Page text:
Well, here’s a little tip that could pay off big time, courtesy of marketing guru Kevin Halbert. Send a letter, along with a check, to the publication where you want to run the ad saying something along the lines of this…
“Hi, My name is (insert name) and we’d love to run an ad in your publication, but after reviewing our budget this wouldn’t be possible unless we could run it for (x) amount of dollars. I know this is far below your current card rate but if you have extra space for any reason and can place my ad, I have enclosed a certified check made out for what we can afford to pay. If you do run the ad you can go ahead and cash the check and if not you can rip it up or send it back.”
It’s awfully difficult for folks to turn away cash in hand!
For a website or online publication, you can probably shoot them a similar offer via email and tell them to simply call you at any time and you’ll give them your credit card number. Depending on the time and circumstances, might even work for radio and TV ads.
How to Deal with People Who are Wrong
“The easiest way to disagree with someone is to assume that they are uninformed, and that once they know what you know, they will change their mind. (A marketing problem!)
“The second easiest way to disagree is to assume that the other person is a dolt, a loon, a misguided zealot who refuses to see the truth. Their selfish desire to win interferes with their understanding of reality. (A political problem!)
“The third easiest way to disagree with someone is to not actually hear what they are saying. (A filtering problem!)
“The hardest way to disagree with someone is to come to understand that they see the world differently than we do, to acknowledge that they have a different worldview, something baked in long before they ever encountered this situation. (Another marketing problem, the biggest one).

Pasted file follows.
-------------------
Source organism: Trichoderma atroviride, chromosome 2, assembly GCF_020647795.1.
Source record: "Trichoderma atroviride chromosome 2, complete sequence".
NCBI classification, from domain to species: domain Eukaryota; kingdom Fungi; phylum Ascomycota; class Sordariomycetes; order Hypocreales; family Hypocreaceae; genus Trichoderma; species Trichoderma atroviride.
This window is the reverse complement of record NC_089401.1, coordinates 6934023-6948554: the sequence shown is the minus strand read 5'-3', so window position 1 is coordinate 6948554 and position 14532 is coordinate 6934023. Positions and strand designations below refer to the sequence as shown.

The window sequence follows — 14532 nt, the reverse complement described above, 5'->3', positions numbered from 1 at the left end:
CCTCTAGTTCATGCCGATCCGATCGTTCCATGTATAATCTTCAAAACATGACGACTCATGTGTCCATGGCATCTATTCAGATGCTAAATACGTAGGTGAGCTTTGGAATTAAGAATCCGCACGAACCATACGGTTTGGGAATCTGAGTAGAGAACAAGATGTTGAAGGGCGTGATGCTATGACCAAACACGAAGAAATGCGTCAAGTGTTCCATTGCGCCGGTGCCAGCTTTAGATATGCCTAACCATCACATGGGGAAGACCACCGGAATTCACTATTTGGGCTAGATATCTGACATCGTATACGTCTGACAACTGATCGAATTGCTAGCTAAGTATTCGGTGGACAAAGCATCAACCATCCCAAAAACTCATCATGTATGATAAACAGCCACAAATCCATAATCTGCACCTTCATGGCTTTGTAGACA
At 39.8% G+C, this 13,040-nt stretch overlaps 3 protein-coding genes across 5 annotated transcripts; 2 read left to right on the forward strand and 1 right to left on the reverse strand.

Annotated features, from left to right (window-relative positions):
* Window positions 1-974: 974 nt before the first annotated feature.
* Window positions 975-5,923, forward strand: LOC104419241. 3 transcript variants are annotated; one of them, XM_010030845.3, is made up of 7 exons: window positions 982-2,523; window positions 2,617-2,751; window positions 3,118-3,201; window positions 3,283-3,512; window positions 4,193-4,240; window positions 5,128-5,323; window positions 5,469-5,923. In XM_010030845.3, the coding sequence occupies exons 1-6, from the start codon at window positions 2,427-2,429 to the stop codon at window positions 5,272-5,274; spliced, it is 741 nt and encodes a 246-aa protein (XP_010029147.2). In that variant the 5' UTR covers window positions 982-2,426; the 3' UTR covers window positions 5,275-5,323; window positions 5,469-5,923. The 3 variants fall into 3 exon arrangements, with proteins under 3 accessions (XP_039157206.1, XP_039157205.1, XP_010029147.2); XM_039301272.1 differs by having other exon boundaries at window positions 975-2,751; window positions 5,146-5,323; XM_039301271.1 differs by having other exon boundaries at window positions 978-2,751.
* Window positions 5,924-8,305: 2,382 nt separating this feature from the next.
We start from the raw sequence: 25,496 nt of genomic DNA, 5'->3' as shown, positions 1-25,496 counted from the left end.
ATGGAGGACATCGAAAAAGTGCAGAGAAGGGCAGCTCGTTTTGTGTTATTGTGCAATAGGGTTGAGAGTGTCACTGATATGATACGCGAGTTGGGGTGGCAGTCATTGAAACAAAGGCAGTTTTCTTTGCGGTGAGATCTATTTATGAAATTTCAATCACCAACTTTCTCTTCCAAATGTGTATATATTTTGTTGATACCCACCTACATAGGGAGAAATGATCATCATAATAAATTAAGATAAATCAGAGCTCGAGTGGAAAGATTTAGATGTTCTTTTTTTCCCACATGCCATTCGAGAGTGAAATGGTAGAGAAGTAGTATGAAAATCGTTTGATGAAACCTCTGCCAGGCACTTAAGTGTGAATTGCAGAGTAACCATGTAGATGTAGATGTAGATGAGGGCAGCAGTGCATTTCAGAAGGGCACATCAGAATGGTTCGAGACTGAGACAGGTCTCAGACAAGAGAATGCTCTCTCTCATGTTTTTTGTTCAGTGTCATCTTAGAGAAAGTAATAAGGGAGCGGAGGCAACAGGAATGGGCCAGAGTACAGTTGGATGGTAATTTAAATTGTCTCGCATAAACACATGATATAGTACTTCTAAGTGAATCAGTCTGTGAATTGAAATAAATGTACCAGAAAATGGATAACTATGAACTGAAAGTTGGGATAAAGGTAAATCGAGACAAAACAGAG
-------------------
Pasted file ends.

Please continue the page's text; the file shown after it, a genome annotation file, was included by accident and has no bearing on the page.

“There actually are countless uninformed people. There are certainly craven zealots. And yes, in fact, we usually hear what we want to hear, or hear what the TV tells us, or hear what we expect, instead of hearing what was said, and the intent behind it. Odds are, though, that we will make the change we seek by embracing the hard work of telling stories that resonate, as opposed to dismissing the other who appears not to get it.”
– Seth Godin
How to Totally Screw Up an Event Invitation
I recently received a fundraising event invitation that included the identity of the host organization, the theme of the event, the date, the time, the cost and the location. Everything you need in a successful fundraising event invitation, right?
Winners Circle members learned this week what key element was missing from this invitation – a critical fundraising component missing from most campaign fundraising event invites, as well as fundraising letters. If you’re not a Winners Circle member, you’re probably making the same mistake without even knowing it.
For a free, two-month trial membership in the Winners Circle…as well as $461.94 worth of pure campaign fundraising information…go to: www.CampaignCash.us
Famous Last Words
“Tip (O’Neill) is a true pol. He can really like you personally while politically trying to beat your head in.” – Ronald Reagan
“Don’t wear a cowboy hat unless you are a cowboy.” – Copywriter Bob Bly